Like any web request with sensitive information (arguably all of them), requests to your API should use HTTPS. Failure to use HTTPS will mean that users’ API tokens can be stolen and their accounts hijacked.

Proper use of HTTPS will keep the entire request and response a secret between your API and the user who is calling it.

Return a Different Token Value Every Time

Any time you include a secret value in a response, you should ensure that it changes in every response. Otherwise, if you’re using HTTPS (see above) and compression (which saves bandwidth), you’ll be open to a BREACH attack.

If you issue a token to a user at noon, and another at 12:01pm, and another at 12:02pm, etc., every token should be different, and all should continue to work until their stated expiration time.

Enable Forced Expiration

It’s important to enable forced expiration of tokens to revoke API access as needed. Part of your validity check when an API request comes in needs to involve reviewing some server-side state and asking, “has this token been revoked?”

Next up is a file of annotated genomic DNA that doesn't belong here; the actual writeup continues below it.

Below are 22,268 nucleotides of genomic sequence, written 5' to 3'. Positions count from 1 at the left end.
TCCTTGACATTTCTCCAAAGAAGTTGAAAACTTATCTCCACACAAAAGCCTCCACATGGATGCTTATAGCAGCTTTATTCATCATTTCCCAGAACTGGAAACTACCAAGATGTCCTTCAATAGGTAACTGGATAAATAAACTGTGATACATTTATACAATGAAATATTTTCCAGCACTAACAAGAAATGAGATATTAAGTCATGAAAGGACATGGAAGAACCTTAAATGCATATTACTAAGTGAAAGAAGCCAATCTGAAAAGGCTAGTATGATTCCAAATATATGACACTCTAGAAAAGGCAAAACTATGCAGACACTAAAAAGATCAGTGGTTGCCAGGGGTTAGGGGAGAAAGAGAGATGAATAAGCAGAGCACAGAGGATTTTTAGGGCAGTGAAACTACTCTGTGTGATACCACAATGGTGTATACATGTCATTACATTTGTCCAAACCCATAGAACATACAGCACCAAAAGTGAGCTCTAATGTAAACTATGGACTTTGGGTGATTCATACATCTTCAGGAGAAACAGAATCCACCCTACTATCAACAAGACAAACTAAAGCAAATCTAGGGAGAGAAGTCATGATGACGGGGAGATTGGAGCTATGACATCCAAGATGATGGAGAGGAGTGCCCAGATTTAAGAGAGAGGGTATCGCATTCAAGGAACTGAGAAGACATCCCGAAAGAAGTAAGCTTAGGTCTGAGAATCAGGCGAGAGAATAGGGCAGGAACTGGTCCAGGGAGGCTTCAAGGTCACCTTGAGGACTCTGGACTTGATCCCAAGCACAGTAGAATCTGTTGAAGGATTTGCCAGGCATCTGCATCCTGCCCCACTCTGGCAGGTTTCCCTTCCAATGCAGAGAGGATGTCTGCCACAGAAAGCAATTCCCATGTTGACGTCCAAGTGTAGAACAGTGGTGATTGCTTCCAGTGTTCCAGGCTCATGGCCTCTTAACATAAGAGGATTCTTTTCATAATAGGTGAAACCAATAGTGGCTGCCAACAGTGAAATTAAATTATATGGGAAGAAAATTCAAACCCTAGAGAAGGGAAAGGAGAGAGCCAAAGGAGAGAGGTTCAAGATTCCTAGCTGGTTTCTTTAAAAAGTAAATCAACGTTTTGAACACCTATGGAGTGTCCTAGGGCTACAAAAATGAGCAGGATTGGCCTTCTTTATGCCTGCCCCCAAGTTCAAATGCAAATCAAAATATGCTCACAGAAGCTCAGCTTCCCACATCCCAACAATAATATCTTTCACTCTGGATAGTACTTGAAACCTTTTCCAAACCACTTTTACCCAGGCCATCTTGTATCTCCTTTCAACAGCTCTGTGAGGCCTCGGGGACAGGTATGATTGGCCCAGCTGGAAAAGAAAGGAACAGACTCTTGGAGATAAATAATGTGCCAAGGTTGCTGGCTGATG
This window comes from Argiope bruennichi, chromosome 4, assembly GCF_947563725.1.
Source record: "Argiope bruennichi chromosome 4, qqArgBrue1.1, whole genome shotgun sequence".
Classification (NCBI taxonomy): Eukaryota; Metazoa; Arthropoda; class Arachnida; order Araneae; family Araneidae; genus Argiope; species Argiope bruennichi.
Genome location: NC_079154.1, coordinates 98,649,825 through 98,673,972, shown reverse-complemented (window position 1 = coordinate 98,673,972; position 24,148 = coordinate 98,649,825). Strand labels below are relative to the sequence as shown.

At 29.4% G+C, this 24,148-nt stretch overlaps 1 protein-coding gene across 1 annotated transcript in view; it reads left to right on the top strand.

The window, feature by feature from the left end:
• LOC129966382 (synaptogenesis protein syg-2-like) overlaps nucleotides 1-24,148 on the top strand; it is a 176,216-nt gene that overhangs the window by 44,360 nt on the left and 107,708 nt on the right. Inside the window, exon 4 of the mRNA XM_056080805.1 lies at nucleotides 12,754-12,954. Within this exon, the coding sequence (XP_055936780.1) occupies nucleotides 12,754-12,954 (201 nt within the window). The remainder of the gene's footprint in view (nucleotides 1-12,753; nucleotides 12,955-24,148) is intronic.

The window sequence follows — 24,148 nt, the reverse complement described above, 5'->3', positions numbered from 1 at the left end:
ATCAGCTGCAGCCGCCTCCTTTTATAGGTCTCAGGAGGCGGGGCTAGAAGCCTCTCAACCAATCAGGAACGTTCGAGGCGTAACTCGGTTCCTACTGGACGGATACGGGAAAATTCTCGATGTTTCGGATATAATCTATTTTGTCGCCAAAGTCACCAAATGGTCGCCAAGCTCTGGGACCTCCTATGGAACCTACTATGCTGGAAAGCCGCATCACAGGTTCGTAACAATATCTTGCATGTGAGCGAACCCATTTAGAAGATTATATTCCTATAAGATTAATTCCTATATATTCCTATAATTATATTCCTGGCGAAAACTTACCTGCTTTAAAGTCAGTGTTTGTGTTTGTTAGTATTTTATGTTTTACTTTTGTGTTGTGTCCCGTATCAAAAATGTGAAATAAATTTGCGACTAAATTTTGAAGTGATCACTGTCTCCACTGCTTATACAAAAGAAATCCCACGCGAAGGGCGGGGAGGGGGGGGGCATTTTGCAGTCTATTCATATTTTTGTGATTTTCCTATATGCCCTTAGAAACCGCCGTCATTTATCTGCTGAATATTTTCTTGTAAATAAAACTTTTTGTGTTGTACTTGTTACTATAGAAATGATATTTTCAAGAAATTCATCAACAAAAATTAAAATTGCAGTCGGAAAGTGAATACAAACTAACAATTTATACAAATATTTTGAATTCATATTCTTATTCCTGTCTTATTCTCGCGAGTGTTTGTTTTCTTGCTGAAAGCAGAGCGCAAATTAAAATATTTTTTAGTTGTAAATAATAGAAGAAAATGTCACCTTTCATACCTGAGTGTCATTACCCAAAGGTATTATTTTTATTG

You could keep token revocation state anywhere you like, but storing it as part of a user record is the simplest option.

Detect Bogus Tokens Without A Database Hit

Even though you have to store revocation somewhere, checking your database is relatively expensive. If you get a bunch of requests with tokens which are either nonsense or are expired, you want to avoid having to do a database query to confirm.

It’s much better if you can determine that a token is one you really issued—which hasn’t expired, and which belongs to User X—and only then pay the cost of a database lookup to see if it’s been revoked.

Bonus: if possible, apply a per-user rate limit without consulting the main database, assuming you keep usage stats in memory, in :ets, in Redis, or something similar.

Require Tokens In A Header

You should require the API token to be sent in an HTTP header.

This allows it to be sent the same way with GET requests (where you might be tempted to use URL parameters) as with POST requests (where you might be tempted to put it in the request body).

A header like Authorization: Bearer <token> is the typical way of doing this.

Handling API Tokens in Phoenix

The following plan incorporates all of these elements in Elixir Phoenix.

When issuing a token for the first time, store a raw_token on a user’s database row. Since the raw token is useless unless it’s signed, its value doesn’t matter; it could be 1 if you like. The point is to have something you can change.